Corbin Martin, RHP, Houston Astros -- Martin was exceptional in his first professional season with the Astros after being drafted in the second-round out of Texas A&M; registering a 2.51 ERA with a 122/35 K/BB ratio over 122 innings. The right-hander throws four unique pitches, and three of those pitches -- fastball, slider, curve -- have a chance to be swing-and-miss offerings. The change is another solid option, and can help keep left-handers off-balance. He also throws strikes with all four pitches, and the command isn't far behind the control. Martin has a chance to be a part of the Houston rotation in 2020, and could see some time with the Astros in 2019 if everything goes right.
Tony Santillan, RHP, Cincinnati Reds -- I've been high on Santillan since the Reds acquired him with the 49th pick in 2015, and for the most part, the right-hander was strong in 2019 with a 3.09 ERA and 134 strikeouts over 149 innings. He can get his fastball up to 98 mph without too much effort, and he complements that heater with a plus slider and change that isn't far from that grade, either. The issue for the 21-year-old has been throwing strikes with his arsenal, and while he's not perfect in that regard -- no one is -- he's certainly improved his command in the past couple of years. Santillan has some work to do before he's ready, but there's big fantasy potential in his right arm. He likely debuts in 2020.
Logan Gilbert, RHP, Seattle Mariners -- The Mariners choose to shut down Gilbert after taking him with the 14th pick this June, but it reportedly was just precautionary. He comes from Stetson, the same school that produced Corey Kluber and Jacob deGrom, and while he doesn't have the same potential as those two hurlers, there's a lot to like here. He usually works in the low-to-mid 90s, but he has touched 97 mph before, and it's certainly possible he gets back to that level. His change comes from the same arm speed and is another plus offering, and the slider is just a notch below that. He throws strikes with those pitches and a usable curve, and the command isn't far behind the control. We need to see how Gilbert handles professional hitters, but he's become somewhat of a forgotten man. That shouldn't be the case.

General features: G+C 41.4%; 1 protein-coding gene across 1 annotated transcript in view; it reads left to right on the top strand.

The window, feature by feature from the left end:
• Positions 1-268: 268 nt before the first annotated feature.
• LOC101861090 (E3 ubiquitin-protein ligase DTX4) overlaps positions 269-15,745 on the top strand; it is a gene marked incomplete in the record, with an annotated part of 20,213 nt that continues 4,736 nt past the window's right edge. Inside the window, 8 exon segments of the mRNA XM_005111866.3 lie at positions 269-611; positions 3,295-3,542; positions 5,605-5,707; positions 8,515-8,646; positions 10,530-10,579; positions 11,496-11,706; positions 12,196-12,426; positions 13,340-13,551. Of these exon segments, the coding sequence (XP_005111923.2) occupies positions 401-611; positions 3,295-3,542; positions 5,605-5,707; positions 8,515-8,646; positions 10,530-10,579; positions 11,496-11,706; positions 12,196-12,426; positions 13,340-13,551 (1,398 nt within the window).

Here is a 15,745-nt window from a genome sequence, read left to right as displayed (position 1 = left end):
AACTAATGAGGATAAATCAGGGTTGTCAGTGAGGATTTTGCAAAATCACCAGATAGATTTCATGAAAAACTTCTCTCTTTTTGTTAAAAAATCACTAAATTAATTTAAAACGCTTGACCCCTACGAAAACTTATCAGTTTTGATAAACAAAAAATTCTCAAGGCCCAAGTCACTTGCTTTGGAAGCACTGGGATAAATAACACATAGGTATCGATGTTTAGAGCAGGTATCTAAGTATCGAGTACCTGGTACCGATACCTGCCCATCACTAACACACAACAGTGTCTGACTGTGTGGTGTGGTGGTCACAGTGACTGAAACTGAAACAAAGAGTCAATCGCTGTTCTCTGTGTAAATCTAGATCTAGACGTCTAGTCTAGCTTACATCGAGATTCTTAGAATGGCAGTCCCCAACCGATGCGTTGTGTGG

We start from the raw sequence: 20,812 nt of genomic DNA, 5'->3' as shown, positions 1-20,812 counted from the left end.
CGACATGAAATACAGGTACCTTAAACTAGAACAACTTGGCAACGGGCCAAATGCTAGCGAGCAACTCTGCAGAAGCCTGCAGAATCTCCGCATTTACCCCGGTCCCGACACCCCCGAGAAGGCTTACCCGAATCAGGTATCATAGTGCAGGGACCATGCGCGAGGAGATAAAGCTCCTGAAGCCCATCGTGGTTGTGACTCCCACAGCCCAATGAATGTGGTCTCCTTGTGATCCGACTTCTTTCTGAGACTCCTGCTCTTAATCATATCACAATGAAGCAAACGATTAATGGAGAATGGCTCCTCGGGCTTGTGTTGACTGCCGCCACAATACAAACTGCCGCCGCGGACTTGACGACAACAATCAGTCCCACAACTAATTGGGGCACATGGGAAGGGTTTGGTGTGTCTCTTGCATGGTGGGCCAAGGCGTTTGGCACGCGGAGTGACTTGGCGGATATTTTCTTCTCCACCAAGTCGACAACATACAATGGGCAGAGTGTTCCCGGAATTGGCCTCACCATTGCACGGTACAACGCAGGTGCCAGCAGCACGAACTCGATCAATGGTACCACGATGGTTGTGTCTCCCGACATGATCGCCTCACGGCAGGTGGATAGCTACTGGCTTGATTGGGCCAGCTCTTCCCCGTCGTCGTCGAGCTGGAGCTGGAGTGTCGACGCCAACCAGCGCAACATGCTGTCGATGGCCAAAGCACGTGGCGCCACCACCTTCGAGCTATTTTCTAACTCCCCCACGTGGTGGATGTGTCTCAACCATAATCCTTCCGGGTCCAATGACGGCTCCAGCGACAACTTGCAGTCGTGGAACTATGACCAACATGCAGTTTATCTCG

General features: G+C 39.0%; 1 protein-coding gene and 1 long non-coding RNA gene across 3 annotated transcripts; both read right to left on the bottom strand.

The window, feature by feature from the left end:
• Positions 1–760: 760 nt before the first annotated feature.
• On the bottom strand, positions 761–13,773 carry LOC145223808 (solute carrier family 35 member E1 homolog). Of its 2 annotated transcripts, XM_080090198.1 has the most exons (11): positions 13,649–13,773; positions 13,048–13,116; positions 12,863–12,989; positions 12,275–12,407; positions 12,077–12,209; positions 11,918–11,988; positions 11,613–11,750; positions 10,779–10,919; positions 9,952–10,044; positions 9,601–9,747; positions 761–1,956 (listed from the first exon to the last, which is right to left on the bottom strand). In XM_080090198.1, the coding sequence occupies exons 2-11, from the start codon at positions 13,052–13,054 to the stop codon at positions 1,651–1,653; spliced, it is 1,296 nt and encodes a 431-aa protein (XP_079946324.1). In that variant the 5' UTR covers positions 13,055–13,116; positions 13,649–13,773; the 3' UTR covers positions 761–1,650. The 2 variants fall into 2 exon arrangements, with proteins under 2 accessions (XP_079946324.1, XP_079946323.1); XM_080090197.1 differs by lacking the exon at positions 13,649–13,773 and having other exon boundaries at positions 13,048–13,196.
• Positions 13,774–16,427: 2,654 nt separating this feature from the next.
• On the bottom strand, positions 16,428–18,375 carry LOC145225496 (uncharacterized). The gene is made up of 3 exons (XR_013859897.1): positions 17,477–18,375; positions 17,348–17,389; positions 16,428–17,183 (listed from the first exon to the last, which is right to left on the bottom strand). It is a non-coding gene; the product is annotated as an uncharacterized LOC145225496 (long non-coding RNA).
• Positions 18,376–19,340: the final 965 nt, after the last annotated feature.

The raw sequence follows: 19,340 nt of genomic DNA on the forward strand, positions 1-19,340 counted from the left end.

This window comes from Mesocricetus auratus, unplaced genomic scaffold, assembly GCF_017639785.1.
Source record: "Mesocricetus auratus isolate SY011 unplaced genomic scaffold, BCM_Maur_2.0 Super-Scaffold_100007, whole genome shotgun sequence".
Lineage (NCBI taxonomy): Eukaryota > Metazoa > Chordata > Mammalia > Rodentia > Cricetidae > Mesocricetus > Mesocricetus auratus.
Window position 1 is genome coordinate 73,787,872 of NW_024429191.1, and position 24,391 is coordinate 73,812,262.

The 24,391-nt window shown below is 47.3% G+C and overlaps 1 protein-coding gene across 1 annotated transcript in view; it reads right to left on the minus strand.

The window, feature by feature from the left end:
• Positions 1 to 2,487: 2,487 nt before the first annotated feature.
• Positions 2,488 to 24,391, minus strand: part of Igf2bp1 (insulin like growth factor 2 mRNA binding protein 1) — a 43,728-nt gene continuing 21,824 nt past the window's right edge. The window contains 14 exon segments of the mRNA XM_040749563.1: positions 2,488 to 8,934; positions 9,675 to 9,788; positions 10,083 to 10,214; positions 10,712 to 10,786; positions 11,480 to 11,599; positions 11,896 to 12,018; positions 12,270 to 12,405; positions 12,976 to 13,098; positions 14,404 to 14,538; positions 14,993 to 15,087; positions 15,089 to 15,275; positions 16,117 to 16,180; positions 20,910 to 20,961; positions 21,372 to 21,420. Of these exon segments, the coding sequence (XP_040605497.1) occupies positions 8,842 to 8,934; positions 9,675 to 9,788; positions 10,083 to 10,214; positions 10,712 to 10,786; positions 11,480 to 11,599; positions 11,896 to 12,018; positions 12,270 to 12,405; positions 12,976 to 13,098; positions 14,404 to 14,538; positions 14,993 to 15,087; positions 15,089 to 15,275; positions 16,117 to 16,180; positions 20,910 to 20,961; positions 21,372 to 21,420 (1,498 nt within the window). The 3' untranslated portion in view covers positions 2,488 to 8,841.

Hans Crouse, RHP, Texas Rangers -- Crouse fell to the 66th pick in 2017 because of concerns about his delivery and signing figure. Based on what we saw in 2018 (2.47 ERA, 62/19 K/BB ratio in 54 2/3 innings), he's a steal for the Rangers. The 20-year-old has tremendous arm strength, and his fastball gets up to 99 mph with life. His slider is another swing-and-miss pitch, giving him a two-pitch mix to become an excellent reliever if the Rangers went that route. They're going to give him a chance to start, however, and his change made some progress in 2018; enough to call it a potentially average pitch. The reason for concern here is because there's so much effort in his delivery, he might not be able to handle the rigors of starting. In whatever role he pitches in, Crouse should miss plenty of bats.